Is U.S. Economic Policy Helping the Rich Get Richer?

Two of the best sessions at the Aspen Ideas Festival so far have been about the economy: Marketplace host Kai Ryssdal's discussion with economic Simon Johnson and former Republican Congressman Vin Weber; and Dallas Federal Reserve president Richard Fisher talking with Maria Bartiromo about whether the Fed can provide enough stimulus to save the U.S. economy.

The two conversations had a similar theme: the utter uselessness of Congress in times when the U.S. economy needs its lawmakers most.  In Kai's memorable words, "Have you met the U.S. Congress? They couldn't find their backsides with both hands."

(True vituperation against Congress, by the way, is a theme that was perfected by Mark Twain: "Suppose you were an idiot. And suppose you were a member of Congress. But I repeat myself.")

Similarly, Fisher strongly criticized the Congress for not taking up the gauntlet of fiscal reform. "Just grow up," he said during the talk, "Just get it done." He's worried that Congress is spending too much and leaving it all to Ben Bernanke and the Federal Reserve. He said in the Aspen interview that "if monetary policy makes up for ‘spend, spend, spend’ policies it’s 'the road to Weimar.'"

Most of all, Fisher wants Congress to stop depending on the Fed to fix everything with interest rates. "I think we've done a lot. In fact, I think we've done too much." He dislikes the fact that the Fed's duty to the economy is giving Congress an easy way out on fixing the U.S. budget.  "If you're an elected official, printing money is easier than figuring how to pay bills."

It's hard to understand how surprising these comments are until you understand what it's like to hear Fisher deliver them. As a president of a regional Federal Reserve bank, it is his job to give his region - Dallas and the surrounding cities and states - a voice in the national conversation about the economy. He is one of many Fed presidents who make sure that the Fed's main voice in Washington isn't the only one that's heard, that the D.C. bubble is popped by regular updates from the land of oilmen and agriculture.

If you've never met him before, look at the picture above, which I took after his talk. Fisher is tall, silvery-haired and straight-backed as befits his education at Annapolis. Even in his casual Aspen togs- jeans and a blue button-down shirt-  he looked like the former banker he once was-  and any number of other prosperous businessmen that fill the streets of this city of the 1%. He is without question a capitalist: even leaving aside his start at Brown Brothers Harriman, he also mentioned his sympathy for business owners who say that regulation and taxes are preventing them from hiring more people.

But when Fisher speaks these days, he doesn't sound like a Steward of Capital he resembles. He sounds like a dissatisfied revolutionary, cognizant that outdated tools of law and finance can't fix the problems we're in, that "the whole world is in a process of having to modernize and reboot fiscal policy."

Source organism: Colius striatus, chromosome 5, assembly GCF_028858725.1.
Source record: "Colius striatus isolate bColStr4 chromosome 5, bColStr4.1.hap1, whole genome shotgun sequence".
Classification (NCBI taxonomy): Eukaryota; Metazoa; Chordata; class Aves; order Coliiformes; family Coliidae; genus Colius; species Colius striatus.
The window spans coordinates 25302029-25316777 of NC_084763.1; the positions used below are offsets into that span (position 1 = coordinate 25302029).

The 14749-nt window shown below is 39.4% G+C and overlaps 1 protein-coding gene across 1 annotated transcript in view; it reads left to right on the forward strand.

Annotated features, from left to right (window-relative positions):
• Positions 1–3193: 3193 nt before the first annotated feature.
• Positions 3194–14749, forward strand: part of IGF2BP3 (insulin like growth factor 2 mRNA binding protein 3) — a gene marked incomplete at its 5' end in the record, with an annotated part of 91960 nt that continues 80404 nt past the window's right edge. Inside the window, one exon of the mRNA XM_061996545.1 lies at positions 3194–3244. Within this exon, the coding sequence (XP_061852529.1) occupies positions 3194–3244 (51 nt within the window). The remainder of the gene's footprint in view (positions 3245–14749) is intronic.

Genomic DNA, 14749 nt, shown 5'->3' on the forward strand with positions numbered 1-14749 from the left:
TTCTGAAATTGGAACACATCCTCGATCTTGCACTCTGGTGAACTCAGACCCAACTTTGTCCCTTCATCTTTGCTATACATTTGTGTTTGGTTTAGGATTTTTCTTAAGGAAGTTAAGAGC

He's dismayed that the Fed is exercising too much power over the economy and wondering what the eventual effect will be, although he suspects it won't be good. He worries that we're encouraging our banks to be too big to fail; that low interest rates are subsidizing Wall Street at the expense of other Americans; that Congress is depending on the Fed's policies to distract attention from reckless budgeting in Washington. He seems pessimistic on the issue of the "fiscal cliff" that Congress is supposed to save us from this year. "I don't see any resolution here for quite some time," he told the attendees at Aspen about Congress's chances of fixing the fiscal cliff.

In fact, Fisher sounds like a much smarter, more educated version of many frustrated middle-class Americans who worry that the direction of American economy is, as he put it, "to make the rich richer."

"I get quite concerned when I hear someone who is a moneychanger say we [at the Fed] exist to put their interests first. We don't work for those people. We work for the American people."

His best quote about his worries of the growing wealth divide in the U.S.: "We're not helping the Homers and the Marges- we're helping the Mr. Burns."

In fact, Fisher suggested that he's concerned about the power of Wall Street, even now. He joked that the bond market - "bloody and brutal" - is now more powerful than the Pope.

Fisher's concerns center around America's big banks, which have only gotten bigger since the 2008 financial crisis. He advocates for "Glass Steagall 2.0" and says "breaking up the big banks is the least worst option." He has skin in the game: he says big banks are the biggest barrier to the effectiveness of the monetary policy being set by the Fed. He quoted the late economist Anna Schwartz, who maintained that the basic problem of markets is credibility of financial institutions.

Translation: the Fed can't use its tools to increase confidence in the economy as long as it's still hard to have confidence in our banks to do things right.

Fisher is an outsider voice at the Fed, currently overruled by the majority. But reasonable minds can disagree, and they should. His conversation at the Aspen Ideas Festival shows why our biggest institutions not only need to respond to critics, but to listen to them.

About the author

Heidi N. Moore is The Guardian's U.S. finance and economics editor. She was formerly the New York bureau chief and Wall Street correspondent for Marketplace.

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